The Coming Of
      The Euro-Americans

     Page 5 ~
Fleshing Out The Pioneer Settlers Of Bedford County

   The determination of who were the early settlers of Bedford County is a rather difficult thing to accomplish. There is no single type of record which is one hundred percent reliable. Any survey of pioneer Euro-American settlers must take into account a number of factors upon which the accuracy and validity of the available records depend.

   Land warrants exist for tracts of land throughout Mother Bedford starting in the 1760s when the region fell under the jurisdiction of Cumberland County. Prior to that time the lack of land warrants could be attributed to two factors: 1.) The French and Indian War, which kept this frontier region of the Colony of Pennsylvania in a state of tension, was ended in 1763. With its conclusion, the relative "peace" on the frontier motivated an influx of settlers. 2.) Prior to 1765 the land laws of the province were not uniform and strictly adhered to. In 1765 the Proprietaries of the Colony of Pennsylvania instituted the Application System. Under the Application System, a person desiring to establish a claim to land would have to apply to the "land office" for a survey to be performed, with the intention of settling on the tract thus surveyed. The problem, therefore, of using these land warrant applications, is that they simply indicate the intention to settle; they do not offer proof that the land was ever in fact settled upon.

   Click on this icon to go to a page describing the Application System in greater depth.

   Tax assessment returns provide fairly reliable indications of settlement. Very few settlers could avoid, for very long, being known to the tax assessors and collectors. In order to avoid being known and having your land assessed, you would have to avoid all contact with any neighbors. You would have to figure out some way of disguising your homestead and any evidence of habitation, which was a feat that would have been next to impossible to achieve - especially when you would have had to build a fire in the fireplace in order to cook food, or provide warmth, to survive.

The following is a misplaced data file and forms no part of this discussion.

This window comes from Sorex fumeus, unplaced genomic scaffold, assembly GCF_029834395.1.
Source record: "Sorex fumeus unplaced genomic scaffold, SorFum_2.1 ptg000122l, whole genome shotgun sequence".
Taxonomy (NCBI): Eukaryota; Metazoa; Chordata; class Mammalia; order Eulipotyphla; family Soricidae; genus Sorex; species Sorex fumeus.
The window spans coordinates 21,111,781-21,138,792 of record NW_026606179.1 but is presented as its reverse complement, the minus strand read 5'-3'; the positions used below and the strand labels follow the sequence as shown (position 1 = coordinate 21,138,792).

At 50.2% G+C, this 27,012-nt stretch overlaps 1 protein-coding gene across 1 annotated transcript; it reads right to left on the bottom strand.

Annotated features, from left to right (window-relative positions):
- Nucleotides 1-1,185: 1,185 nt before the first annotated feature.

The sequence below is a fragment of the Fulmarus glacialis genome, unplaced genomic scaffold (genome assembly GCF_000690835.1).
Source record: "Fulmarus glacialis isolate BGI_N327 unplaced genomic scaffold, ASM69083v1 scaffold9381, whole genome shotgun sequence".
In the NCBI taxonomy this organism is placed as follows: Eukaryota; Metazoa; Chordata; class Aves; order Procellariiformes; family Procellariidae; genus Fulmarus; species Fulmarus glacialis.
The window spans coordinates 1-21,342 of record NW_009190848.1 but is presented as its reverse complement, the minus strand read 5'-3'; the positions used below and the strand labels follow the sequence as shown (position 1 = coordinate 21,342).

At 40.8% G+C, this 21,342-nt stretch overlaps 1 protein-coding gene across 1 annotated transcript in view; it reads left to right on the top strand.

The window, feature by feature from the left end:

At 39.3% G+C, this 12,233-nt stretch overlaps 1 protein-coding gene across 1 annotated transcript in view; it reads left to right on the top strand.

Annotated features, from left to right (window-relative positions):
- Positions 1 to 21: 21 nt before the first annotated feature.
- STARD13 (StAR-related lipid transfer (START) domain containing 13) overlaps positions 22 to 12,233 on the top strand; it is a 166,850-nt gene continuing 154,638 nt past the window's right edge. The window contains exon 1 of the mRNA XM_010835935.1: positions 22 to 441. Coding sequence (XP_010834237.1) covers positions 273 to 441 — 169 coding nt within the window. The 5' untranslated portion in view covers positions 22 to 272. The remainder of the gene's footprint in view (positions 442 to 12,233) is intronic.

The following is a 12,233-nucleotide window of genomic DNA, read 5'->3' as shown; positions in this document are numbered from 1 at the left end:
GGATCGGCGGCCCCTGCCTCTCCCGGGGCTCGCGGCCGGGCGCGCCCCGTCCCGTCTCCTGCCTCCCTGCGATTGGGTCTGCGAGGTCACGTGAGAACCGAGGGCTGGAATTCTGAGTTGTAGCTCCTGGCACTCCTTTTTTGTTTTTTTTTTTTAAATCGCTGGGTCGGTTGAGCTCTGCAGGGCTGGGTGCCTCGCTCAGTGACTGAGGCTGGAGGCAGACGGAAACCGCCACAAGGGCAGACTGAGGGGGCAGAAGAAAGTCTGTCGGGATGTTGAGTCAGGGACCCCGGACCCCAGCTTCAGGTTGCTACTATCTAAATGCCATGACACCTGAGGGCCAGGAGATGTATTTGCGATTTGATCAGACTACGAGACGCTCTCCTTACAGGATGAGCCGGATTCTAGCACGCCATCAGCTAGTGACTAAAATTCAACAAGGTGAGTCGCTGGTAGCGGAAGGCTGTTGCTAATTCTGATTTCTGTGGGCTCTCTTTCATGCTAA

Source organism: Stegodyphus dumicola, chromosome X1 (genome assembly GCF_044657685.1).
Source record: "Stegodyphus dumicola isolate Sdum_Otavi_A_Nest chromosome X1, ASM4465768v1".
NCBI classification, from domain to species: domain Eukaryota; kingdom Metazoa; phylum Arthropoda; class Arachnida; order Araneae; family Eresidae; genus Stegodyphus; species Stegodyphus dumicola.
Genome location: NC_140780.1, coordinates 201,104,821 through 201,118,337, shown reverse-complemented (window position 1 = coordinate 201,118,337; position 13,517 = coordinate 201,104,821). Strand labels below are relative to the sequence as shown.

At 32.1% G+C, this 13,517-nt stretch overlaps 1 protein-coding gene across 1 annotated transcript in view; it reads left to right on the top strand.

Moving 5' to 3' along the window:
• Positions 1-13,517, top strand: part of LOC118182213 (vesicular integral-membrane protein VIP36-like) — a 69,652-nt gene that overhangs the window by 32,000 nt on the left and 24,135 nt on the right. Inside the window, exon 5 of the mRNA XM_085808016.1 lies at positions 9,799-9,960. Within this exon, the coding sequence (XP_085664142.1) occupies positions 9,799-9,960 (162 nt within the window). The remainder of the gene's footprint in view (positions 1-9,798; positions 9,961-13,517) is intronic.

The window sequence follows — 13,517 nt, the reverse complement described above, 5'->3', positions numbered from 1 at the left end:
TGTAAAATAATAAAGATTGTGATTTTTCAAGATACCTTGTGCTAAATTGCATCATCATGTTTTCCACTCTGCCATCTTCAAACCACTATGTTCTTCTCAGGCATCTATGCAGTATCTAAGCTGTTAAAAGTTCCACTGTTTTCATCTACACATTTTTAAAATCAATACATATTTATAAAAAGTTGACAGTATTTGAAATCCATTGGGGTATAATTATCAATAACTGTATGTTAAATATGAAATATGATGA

Tax assessment returns listed the actual landowners, whether they were residents, single freemen, inmates, or non-residents. But even these records are not completely devoid of problems. One inherent problem was that the current year's tax assessment return was often copied from the previous year's return. A family might have moved in the meantime. The naive researcher might assume that, just because the name of a particular resident is included on the return, that person/family were physically there during that year. In many cases, the tax collector would make some sort of notation on the return to indicate that the resident listed was not actually residing there anymore, but mistakes might have been made, and no notation might have been written down. Another problem may have occurred as a result of just the opposite situation. A family might move in to the region just prior to, or just after the tax was collected. As a result, the name of the new resident would not be copied from the previous year. If the tax collector failed to write the name of the new resident at that time, the actual date of the family's move into the region might be incorrect by one or more years.

   Traditional Stories abound to fill in the gaps left by non-existant public records. Traditional Stories were most often created by descendants of early settlers, who might actually have existed, but for whom no or few written records can be found. Some have been created en masse by writers, such as Uriah J. Jones, who wrote narratives of the early settlers in his book, The History Of the Early Settlement Of The Juniata Valley in the first person format, despite the fact that he wrote his book eighty to one hundred years after the fact. Traditional Stories are never told of the simple farmer who merely eked out a living on the frontier. Traditional Stories are almost always about some heroic or adventurous deed which the early settler performed, as exemplified by the stories that abound of Tommy Coleman, "the Indian Fighter", whose number of victories against the Indians of this region grows with every telling. The problem with Traditional Stories is that although they often can't be proven, they likewise are difficult to disprove. And because they are imaginative, Traditional Stories are often popular with the audience; it is very difficult to persuade a person who has embraced a Traditional Story that it might be inconsistent with publicly documented facts. The only thing to be done is to preface the Traditional Stories with a statement to the effect that it is just that ~ tradition.